How an Earth-Sized Telescope Images Supermassive Black Holes

Ziri Younsi, a member of the Event Horizon Telescope collaboration, explains how scientists managed to photograph a black hole across 55 million light years.
ABSTRACT breaks down mind-bending scientific research, future tech, new discoveries, and major breakthroughs.

Black holes are so massive that they do not allow anything, even light, to escape from beyond the event horizons that border them. As a result, these objects are extremely difficult to directly image, because they are essentially invisible to most light-based telescopes. 

That’s why the first image ever snapped of a black hole made such a splash when it was released in 2019. Captured by the Event Horizon Telescope (EHT) collaboration, the haunting picture reveals the supermassive black hole at the center of Messier 87, a galaxy located 55 million light years away. The EHT, a network of radio telescopes that spans the globe, provided the exceptional resolution needed to image such a distant and exotic object.


“This famous image that we first saw in April 2019 was actually the combined efforts of eight radio telescopes spread all around the world, including even in the South Pole,” said EHT team member Ziri Younsi, an astrophysicist and UKRI Stephen Hawking Fellow at University College London's Mullard Space Science Laboratory, in a new episode of Motherboard’s “Space Show.” 

“It is precisely because of this scale—because [the EHT] is Earth-sized—that we can achieve the resolutions that we need to resolve a black hole,” he continued. “Even though the supermassive black hole in the galaxy Messier 87 that we saw is an enormous black hole, it's actually still very very far away, so it's angular size on the sky is absolutely miniscule. It's an unprecedented technological feat, really, to be able to achieve the kind of resolutions that we achieved as a collaboration to resolve it in the first place.”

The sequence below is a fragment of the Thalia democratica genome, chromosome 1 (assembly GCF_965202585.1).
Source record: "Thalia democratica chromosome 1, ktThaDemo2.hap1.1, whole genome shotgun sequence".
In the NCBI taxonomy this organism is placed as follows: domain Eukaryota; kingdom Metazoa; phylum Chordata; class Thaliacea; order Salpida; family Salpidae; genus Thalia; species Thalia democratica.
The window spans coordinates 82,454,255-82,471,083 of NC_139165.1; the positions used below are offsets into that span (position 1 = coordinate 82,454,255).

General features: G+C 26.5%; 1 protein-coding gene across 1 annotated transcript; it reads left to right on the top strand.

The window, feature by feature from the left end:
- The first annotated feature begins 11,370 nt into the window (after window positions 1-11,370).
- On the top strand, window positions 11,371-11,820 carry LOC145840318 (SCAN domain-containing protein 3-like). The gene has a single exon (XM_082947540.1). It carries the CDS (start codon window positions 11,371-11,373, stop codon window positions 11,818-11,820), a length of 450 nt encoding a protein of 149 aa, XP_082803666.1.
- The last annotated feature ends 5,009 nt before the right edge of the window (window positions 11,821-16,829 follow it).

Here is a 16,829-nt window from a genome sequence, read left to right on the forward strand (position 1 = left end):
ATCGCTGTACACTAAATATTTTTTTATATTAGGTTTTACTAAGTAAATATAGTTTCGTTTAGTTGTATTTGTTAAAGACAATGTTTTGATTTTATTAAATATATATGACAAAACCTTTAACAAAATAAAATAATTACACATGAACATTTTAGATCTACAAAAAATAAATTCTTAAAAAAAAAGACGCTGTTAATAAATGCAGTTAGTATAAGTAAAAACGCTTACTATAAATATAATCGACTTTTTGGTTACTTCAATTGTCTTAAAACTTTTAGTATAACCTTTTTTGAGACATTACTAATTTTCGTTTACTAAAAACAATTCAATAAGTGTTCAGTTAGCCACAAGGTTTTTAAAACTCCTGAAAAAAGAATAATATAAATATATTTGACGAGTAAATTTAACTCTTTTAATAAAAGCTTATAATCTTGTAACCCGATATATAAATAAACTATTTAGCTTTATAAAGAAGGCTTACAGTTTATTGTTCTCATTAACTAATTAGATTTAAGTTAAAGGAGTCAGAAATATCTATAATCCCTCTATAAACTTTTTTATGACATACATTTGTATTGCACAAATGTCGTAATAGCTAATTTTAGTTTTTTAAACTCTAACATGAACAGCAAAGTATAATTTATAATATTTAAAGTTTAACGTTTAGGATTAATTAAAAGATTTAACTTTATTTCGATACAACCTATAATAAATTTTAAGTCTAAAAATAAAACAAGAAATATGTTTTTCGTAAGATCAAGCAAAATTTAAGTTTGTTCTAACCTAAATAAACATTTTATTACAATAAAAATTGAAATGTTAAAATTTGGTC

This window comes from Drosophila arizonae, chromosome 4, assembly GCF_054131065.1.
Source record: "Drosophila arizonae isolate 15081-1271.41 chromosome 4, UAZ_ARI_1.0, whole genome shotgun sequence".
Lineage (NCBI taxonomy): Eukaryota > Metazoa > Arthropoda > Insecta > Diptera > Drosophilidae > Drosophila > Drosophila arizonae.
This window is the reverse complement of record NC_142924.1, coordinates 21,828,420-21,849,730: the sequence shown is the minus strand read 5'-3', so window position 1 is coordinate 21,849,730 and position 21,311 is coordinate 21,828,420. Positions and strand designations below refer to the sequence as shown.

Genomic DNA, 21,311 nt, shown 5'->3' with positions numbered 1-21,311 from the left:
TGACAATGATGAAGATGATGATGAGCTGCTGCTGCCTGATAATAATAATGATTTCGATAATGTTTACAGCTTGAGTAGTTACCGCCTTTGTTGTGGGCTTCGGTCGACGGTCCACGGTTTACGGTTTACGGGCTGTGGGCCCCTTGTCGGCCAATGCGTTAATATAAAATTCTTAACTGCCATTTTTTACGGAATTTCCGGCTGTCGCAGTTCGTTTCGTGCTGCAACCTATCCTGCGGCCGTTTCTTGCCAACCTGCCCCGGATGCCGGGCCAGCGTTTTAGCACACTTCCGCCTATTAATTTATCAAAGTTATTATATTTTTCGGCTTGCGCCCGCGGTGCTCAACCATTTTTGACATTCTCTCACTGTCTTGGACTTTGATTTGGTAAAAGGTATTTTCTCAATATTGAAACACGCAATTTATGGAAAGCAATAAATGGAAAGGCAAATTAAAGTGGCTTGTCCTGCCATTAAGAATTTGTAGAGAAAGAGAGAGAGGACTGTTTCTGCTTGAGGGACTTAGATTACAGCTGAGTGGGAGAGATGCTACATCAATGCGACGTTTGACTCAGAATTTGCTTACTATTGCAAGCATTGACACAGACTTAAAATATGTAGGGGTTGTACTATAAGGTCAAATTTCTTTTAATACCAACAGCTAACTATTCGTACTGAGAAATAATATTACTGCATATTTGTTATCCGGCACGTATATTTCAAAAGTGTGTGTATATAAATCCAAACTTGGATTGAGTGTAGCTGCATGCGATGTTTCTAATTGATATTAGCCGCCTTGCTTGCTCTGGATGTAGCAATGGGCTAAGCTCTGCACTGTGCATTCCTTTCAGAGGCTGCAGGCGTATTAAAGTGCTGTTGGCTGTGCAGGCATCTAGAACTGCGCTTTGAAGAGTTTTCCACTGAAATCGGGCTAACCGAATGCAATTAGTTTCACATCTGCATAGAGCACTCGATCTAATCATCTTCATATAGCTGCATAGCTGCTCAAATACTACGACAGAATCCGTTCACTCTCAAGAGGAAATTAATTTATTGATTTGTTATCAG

Indeed, the EHT’s resolving power is equivalent to spotting an orange on the Moon with the naked eye, or seeing the individual atoms in your hands at arm’s length. Since its captivating debut image, the collaboration has turned the telescope’s sights to other tantalizing targets, such as Centaurus A, the nearest active galaxy to the Milky Way. The team also plans to use its Earth-sized instrument to study the supermassive black hole at the center of our own galaxy.

The EHT’s amazing capacity to stare deep into the abyss of black holes and other extreme objects not only makes for exciting new visuals, it can also shed light on some of the most fundamental mysteries of the universe, such as the nature of gravity and the evolution of the universe.

“Black holes have the strongest gravitational fields in the universe,” Younsi said. “If you can start to understand more about what's going on about gravity in that regime, then you understand more about what space and time really mean, and you understand more about what it is to have cosmic expansion, and where we come from.”

“It really touches at the heart of basic human understanding, or what governs the universe,” he added.